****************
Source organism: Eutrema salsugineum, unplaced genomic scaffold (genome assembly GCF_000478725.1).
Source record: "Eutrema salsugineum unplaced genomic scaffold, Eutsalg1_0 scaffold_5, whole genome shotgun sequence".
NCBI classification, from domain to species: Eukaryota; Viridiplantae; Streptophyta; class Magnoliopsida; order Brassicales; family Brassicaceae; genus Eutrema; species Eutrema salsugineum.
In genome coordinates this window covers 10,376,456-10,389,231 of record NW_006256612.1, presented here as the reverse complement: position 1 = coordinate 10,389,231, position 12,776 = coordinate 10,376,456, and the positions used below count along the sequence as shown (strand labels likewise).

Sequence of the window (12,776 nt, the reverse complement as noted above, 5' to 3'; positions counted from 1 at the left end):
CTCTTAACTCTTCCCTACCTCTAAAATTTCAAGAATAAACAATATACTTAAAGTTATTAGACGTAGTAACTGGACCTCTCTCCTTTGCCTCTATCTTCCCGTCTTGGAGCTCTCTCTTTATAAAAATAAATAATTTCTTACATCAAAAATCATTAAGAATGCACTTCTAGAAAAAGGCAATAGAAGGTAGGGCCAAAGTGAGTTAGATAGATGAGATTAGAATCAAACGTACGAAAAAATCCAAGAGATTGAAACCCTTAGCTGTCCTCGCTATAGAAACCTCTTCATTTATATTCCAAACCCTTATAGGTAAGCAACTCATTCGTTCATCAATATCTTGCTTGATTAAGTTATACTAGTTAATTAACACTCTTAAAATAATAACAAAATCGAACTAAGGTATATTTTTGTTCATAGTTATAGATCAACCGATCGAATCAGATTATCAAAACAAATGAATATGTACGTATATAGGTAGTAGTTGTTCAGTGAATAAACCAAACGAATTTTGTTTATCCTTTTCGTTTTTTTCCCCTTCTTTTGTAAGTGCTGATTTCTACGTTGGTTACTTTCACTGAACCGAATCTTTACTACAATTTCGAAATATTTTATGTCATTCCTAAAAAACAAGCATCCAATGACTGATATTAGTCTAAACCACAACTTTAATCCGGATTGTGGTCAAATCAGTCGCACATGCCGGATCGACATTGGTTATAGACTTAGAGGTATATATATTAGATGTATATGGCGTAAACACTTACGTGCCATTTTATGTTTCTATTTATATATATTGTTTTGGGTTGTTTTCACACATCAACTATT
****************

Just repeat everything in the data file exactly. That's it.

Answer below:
Source organism: Eutrema salsugineum, unplaced genomic scaffold (genome assembly GCF_000478725.1).
Source record: "Eutrema salsugineum unplaced genomic scaffold, Eutsalg1_0 scaffold_5, whole genome shotgun sequence".
NCBI classification, from domain to species: Eukaryota; Viridiplantae; Streptophyta; class Magnoliopsida; order Brassicales; family Brassicaceae; genus Eutrema; species Eutrema salsugineum.
In genome coordinates this window covers 10,376,456-10,389,231 of record NW_006256612.1, presented here as the reverse complement: position 1 = coordinate 10,389,231, position 12,776 = coordinate 10,376,456, and the positions used below count along the sequence as shown (strand labels likewise).

Sequence of the window (12,776 nt, the reverse complement as noted above, 5' to 3'; positions counted from 1 at the left end):
CTCTTAACTCTTCCCTACCTCTAAAATTTCAAGAATAAACAATATACTTAAAGTTATTAGACGTAGTAACTGGACCTCTCTCCTTTGCCTCTATCTTCCCGTCTTGGAGCTCTCTCTTTATAAAAATAAATAATTTCTTACATCAAAAATCATTAAGAATGCACTTCTAGAAAAAGGCAATAGAAGGTAGGGCCAAAGTGAGTTAGATAGATGAGATTAGAATCAAACGTACGAAAAAATCCAAGAGATTGAAACCCTTAGCTGTCCTCGCTATAGAAACCTCTTCATTTATATTCCAAACCCTTATAGGTAAGCAACTCATTCGTTCATCAATATCTTGCTTGATTAAGTTATACTAGTTAATTAACACTCTTAAAATAATAACAAAATCGAACTAAGGTATATTTTTGTTCATAGTTATAGATCAACCGATCGAATCAGATTATCAAAACAAATGAATATGTACGTATATAGGTAGTAGTTGTTCAGTGAATAAACCAAACGAATTTTGTTTATCCTTTTCGTTTTTTTCCCCTTCTTTTGTAAGTGCTGATTTCTACGTTGGTTACTTTCACTGAACCGAATCTTTACTACAATTTCGAAATATTTTATGTCATTCCTAAAAAACAAGCATCCAATGACTGATATTAGTCTAAACCACAACTTTAATCCGGATTGTGGTCAAATCAGTCGCACATGCCGGATCGACATTGGTTATAGACTTAGAGGTATATATATTAGATGTATATGGCGTAAACACTTACGTGCCATTTTATGTTTCTATTTATATATATTGTTTTGGGTTGTTTTCACACATCAACTATT